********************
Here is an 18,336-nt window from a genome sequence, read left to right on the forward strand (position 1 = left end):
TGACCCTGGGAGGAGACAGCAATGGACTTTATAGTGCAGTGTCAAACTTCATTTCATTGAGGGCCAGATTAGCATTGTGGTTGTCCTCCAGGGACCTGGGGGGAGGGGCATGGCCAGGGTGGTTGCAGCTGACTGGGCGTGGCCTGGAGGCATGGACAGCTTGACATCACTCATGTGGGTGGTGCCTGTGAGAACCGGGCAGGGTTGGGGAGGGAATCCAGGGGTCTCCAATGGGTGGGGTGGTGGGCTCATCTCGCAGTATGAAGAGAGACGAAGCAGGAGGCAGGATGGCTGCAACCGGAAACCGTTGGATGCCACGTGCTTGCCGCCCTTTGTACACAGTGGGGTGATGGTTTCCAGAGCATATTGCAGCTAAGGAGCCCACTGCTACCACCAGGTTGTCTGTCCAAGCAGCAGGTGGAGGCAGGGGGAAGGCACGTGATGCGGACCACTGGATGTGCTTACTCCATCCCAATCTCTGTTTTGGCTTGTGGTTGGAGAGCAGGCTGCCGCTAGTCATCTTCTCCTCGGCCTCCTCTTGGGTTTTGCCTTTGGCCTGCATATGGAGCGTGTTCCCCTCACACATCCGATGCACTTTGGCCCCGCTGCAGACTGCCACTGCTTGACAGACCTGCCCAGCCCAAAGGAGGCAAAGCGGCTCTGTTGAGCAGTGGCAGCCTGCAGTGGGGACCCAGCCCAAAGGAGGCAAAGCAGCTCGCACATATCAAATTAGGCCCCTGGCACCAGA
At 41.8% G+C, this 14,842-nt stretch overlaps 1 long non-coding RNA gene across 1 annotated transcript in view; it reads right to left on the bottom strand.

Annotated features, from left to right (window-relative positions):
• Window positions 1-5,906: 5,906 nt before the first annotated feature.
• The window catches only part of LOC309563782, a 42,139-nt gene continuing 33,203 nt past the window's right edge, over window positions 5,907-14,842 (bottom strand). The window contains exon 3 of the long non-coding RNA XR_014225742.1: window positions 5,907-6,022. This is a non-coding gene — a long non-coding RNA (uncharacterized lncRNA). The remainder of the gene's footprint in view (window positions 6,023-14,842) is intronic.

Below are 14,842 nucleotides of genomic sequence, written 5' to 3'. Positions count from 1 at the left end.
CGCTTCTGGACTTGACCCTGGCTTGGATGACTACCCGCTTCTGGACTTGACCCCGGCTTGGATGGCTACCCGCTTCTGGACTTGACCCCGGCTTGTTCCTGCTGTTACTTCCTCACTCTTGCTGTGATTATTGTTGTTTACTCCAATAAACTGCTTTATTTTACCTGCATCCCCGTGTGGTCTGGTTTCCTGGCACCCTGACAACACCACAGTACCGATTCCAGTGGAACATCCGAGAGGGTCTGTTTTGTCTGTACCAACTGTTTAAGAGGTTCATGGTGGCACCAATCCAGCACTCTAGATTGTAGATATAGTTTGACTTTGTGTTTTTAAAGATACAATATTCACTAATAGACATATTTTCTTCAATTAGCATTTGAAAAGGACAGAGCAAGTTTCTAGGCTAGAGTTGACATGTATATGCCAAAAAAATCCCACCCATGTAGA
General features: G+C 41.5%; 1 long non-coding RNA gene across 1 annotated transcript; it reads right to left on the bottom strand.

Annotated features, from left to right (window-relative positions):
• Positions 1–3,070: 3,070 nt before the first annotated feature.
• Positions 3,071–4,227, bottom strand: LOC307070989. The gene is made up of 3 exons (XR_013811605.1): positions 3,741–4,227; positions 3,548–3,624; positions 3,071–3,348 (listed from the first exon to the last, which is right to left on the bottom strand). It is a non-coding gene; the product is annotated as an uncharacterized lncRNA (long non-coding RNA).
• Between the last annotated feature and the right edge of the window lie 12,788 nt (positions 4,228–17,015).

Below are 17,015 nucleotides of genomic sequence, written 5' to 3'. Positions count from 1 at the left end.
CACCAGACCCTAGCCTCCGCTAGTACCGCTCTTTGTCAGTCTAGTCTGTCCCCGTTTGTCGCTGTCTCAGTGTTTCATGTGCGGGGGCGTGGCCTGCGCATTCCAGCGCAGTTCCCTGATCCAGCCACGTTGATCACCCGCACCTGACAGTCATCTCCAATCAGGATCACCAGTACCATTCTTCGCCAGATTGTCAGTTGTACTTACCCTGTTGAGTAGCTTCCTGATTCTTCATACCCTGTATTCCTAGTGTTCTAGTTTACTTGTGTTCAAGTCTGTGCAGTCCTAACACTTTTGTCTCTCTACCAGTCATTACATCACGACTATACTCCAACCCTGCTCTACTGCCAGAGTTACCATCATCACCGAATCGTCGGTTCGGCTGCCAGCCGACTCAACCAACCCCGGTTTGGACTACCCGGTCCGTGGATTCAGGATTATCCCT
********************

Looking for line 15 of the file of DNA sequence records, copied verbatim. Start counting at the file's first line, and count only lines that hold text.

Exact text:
CACCAGACCCTAGCCTCCGCTAGTACCGCTCTTTGTCAGTCTAGTCTGTCCCCGTTTGTCGCTGTCTCAGTGTTTCATGTGCGGGGGCGTGGCCTGCGCATTCCAGCGCAGTTCCCTGATCCAGCCACGTTGATCACCCGCACCTGACAGTCATCTCCAATCAGGATCACCAGTACCATTCTTCGCCAGATTGTCAGTTGTACTTACCCTGTTGAGTAGCTTCCTGATTCTTCATACCCTGTATTCCTAGTGTTCTAGTTTACTTGTGTTCAAGTCTGTGCAGTCCTAACACTTTTGTCTCTCTACCAGTCATTACATCACGACTATACTCCAACCCTGCTCTACTGCCAGAGTTACCATCATCACCGAATCGTCGGTTCGGCTGCCAGCCGACTCAACCAACCCCGGTTTGGACTACCCGGTCCGTGGATTCAGGATTATCCCT